Intuitively, systemic risk reflects the stability of the banking system. Therefore, in this paper, the average number of default bank in the [*t* + 1, *t* + *W*] time range is normalized, and the calculated value is recorded as *SR*(*t*):

where *W* is the time interval, and the average proportion of default bank in the future *W* time can indicate the systemic risk of the system at a certain moment. *O*_{e} is the time number of the simulation. ${Y}_{j}^{i}$ and ${Z}_{j}^{i}$ are the number of default bank and survival bank at time *j* in the *i*th simulation, respectively.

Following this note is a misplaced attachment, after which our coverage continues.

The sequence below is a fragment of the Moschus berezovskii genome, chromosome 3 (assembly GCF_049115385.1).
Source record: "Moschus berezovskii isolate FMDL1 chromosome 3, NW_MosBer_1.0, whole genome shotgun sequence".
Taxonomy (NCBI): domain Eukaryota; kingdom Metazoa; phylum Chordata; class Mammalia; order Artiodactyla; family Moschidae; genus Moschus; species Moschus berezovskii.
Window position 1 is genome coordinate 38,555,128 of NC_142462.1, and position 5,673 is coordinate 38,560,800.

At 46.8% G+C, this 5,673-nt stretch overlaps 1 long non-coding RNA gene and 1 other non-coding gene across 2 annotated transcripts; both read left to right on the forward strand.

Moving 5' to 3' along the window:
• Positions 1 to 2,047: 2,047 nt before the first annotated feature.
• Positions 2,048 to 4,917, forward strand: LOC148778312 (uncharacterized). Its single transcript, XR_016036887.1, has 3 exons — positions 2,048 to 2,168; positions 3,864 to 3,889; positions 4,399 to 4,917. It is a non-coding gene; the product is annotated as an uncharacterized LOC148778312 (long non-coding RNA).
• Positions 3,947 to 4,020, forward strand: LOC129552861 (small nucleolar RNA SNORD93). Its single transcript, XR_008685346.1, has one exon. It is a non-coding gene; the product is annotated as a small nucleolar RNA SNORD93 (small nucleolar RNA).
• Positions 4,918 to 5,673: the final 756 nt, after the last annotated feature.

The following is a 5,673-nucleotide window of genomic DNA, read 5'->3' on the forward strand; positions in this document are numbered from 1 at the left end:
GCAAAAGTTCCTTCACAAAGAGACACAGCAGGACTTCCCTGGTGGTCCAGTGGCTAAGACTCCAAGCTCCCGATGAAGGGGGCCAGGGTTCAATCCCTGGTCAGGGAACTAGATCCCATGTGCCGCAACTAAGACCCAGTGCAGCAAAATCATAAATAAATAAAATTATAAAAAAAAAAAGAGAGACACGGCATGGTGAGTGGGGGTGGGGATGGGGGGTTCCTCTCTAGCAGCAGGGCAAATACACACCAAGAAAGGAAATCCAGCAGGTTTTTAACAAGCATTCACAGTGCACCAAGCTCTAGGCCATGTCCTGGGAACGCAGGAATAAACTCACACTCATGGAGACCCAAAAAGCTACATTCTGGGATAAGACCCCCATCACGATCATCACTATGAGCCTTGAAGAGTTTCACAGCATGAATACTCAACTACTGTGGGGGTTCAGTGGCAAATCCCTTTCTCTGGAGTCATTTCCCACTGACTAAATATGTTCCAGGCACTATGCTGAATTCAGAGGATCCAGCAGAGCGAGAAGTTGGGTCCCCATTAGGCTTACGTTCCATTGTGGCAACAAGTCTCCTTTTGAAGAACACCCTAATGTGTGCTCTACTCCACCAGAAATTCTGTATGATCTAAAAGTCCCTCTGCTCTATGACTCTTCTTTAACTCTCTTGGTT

Using Equation 10, the curve of systemic risk in the banking system under macroeconomic fluctuation is calculated and shown in Figure 4. It is easy to find that the systemic risk of the traditional banking system is less affected by the changes of the macroeconomy states and has been maintained at a level close to 0. It mainly stems from the strict supervision of the policy department and the protection and rescue of the central bank. On the contrary, the systemic risk of the banking system with shadow banking is obviously affected by macroeconomic fluctuation. As can be seen from Figure 4A, the systemic risk in the boom is <5% and tends to decline, which is relatively low. This is because sufficient liquidity improves the ability of the banking system with shadow banking to resist risks and maintains its stability. In the stable (as shown in Figure 4B), the systemic risk rises to 5–15% and a small peak appears. This shows that as shadow banking starts to contract, exposure to uncertainty shocks and systemic risk rises. However, with default banks cleared and aided by the central bank, the systemic risk gradually decreases. In the bust, as seen in Figure 4C, systemic risk erupts, peaks at 95% at time step 20, and then declines. This is because shadow banking is no longer prosperous in the bust, a large number of illiquidity shadow banks default, and there is systemic risk outbreak. Later, as the contagion related to shadow banks ceases in the interbank network, systemic risk is alleviated and decreased.